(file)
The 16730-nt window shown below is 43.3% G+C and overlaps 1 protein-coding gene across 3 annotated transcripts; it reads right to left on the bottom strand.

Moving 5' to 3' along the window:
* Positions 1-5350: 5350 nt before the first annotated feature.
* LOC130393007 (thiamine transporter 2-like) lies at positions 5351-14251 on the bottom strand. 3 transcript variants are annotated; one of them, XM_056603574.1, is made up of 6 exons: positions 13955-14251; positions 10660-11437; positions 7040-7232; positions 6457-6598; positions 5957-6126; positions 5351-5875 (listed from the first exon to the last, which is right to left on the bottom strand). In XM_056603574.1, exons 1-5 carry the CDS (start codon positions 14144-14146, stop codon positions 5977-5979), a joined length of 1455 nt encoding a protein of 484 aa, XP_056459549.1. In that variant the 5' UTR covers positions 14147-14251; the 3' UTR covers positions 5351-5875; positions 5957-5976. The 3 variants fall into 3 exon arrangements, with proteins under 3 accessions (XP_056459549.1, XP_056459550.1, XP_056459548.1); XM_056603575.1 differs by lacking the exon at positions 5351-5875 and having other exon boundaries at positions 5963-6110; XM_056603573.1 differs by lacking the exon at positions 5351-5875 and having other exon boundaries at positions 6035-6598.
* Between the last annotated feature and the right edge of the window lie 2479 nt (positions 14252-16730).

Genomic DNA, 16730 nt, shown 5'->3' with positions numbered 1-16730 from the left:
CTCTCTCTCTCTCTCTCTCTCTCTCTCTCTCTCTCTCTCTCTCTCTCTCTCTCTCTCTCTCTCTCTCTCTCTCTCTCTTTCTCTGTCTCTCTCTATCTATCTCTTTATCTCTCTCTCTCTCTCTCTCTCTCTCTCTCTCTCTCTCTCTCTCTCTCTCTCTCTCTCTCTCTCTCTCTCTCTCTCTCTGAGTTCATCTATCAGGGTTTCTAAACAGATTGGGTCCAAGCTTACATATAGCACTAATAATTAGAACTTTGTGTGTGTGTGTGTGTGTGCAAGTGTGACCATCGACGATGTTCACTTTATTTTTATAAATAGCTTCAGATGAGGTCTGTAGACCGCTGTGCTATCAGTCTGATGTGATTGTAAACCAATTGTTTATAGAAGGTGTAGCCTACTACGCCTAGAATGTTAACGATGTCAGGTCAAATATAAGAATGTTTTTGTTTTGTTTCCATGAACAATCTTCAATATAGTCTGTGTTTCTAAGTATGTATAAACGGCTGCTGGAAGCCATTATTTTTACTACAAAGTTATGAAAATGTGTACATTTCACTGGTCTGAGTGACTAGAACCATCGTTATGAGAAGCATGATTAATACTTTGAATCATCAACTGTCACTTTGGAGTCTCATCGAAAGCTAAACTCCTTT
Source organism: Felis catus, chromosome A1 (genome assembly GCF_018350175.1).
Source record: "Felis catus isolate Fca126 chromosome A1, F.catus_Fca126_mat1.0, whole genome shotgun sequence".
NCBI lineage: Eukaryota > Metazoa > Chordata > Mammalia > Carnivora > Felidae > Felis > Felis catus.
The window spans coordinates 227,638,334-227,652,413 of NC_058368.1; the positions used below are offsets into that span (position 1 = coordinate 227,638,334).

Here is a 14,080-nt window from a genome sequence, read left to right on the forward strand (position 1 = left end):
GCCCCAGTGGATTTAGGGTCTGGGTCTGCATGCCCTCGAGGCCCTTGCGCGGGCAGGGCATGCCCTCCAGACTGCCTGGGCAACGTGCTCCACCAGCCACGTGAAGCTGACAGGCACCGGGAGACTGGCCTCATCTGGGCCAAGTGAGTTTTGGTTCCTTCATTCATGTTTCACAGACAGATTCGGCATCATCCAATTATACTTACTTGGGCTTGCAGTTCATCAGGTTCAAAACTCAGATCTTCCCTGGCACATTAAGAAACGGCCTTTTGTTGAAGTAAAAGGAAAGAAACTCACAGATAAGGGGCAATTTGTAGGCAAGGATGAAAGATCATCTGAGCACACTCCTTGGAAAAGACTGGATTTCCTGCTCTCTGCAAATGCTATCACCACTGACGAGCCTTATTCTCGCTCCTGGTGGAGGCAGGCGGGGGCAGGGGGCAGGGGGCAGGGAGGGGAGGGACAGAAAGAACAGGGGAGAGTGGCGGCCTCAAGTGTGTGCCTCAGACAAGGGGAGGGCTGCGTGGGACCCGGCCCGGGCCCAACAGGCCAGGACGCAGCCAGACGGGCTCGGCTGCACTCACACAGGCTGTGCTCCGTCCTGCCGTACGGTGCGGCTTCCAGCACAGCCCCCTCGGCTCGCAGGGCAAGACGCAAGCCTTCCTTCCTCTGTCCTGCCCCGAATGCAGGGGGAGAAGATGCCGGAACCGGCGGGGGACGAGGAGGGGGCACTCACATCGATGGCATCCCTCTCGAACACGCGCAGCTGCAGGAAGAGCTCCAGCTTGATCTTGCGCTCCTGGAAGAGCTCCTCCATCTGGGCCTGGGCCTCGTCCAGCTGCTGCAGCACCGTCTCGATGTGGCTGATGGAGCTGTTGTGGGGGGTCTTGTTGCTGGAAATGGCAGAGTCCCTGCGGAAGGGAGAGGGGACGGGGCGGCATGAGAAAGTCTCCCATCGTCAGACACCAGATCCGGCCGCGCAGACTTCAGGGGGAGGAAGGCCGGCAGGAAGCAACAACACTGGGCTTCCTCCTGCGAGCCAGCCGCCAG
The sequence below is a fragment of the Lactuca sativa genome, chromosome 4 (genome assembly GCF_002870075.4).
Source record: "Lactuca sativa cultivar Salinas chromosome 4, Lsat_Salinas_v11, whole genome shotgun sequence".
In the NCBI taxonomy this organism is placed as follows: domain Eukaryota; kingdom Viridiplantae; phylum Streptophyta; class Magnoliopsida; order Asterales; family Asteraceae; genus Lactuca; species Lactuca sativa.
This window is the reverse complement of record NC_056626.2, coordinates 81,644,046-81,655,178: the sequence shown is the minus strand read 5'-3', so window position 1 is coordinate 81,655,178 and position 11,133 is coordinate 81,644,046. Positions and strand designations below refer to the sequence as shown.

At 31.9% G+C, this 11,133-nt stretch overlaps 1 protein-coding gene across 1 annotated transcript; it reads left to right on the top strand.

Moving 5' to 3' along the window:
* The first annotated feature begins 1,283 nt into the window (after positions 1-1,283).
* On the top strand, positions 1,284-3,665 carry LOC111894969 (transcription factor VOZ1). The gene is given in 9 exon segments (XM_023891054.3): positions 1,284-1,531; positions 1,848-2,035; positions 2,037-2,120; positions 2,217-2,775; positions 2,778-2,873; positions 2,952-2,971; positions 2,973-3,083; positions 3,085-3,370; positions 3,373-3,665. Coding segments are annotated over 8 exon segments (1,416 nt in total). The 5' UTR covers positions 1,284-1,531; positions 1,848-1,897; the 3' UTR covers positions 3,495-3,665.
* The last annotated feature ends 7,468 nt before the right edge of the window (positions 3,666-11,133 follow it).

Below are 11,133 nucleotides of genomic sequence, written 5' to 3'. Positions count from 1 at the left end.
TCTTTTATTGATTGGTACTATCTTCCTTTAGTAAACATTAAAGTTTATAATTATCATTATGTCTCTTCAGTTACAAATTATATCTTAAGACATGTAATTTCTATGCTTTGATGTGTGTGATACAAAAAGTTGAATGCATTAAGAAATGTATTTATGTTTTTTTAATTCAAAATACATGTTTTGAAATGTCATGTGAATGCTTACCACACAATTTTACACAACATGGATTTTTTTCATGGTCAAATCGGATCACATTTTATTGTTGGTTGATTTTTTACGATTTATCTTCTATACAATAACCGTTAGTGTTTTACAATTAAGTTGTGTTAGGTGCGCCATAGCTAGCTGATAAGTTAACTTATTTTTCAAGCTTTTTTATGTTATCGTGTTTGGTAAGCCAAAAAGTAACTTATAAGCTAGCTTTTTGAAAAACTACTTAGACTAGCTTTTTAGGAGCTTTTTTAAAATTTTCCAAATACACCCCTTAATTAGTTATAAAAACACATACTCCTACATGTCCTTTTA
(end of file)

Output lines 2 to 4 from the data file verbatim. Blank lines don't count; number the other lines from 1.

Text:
Moving 5' to 3' along the window:
* Positions 1-5350: 5350 nt before the first annotated feature.
* LOC130393007 (thiamine transporter 2-like) lies at positions 5351-14251 on the bottom strand. 3 transcript variants are annotated; one of them, XM_056603574.1, is made up of 6 exons: positions 13955-14251; positions 10660-11437; positions 7040-7232; positions 6457-6598; positions 5957-6126; positions 5351-5875 (listed from the first exon to the last, which is right to left on the bottom strand). In XM_056603574.1, exons 1-5 carry the CDS (start codon positions 14144-14146, stop codon positions 5977-5979), a joined length of 1455 nt encoding a protein of 484 aa, XP_056459549.1. In that variant the 5' UTR covers positions 14147-14251; the 3' UTR covers positions 5351-5875; positions 5957-5976. The 3 variants fall into 3 exon arrangements, with proteins under 3 accessions (XP_056459549.1, XP_056459550.1, XP_056459548.1); XM_056603575.1 differs by lacking the exon at positions 5351-5875 and having other exon boundaries at positions 5963-6110; XM_056603573.1 differs by lacking the exon at positions 5351-5875 and having other exon boundaries at positions 6035-6598.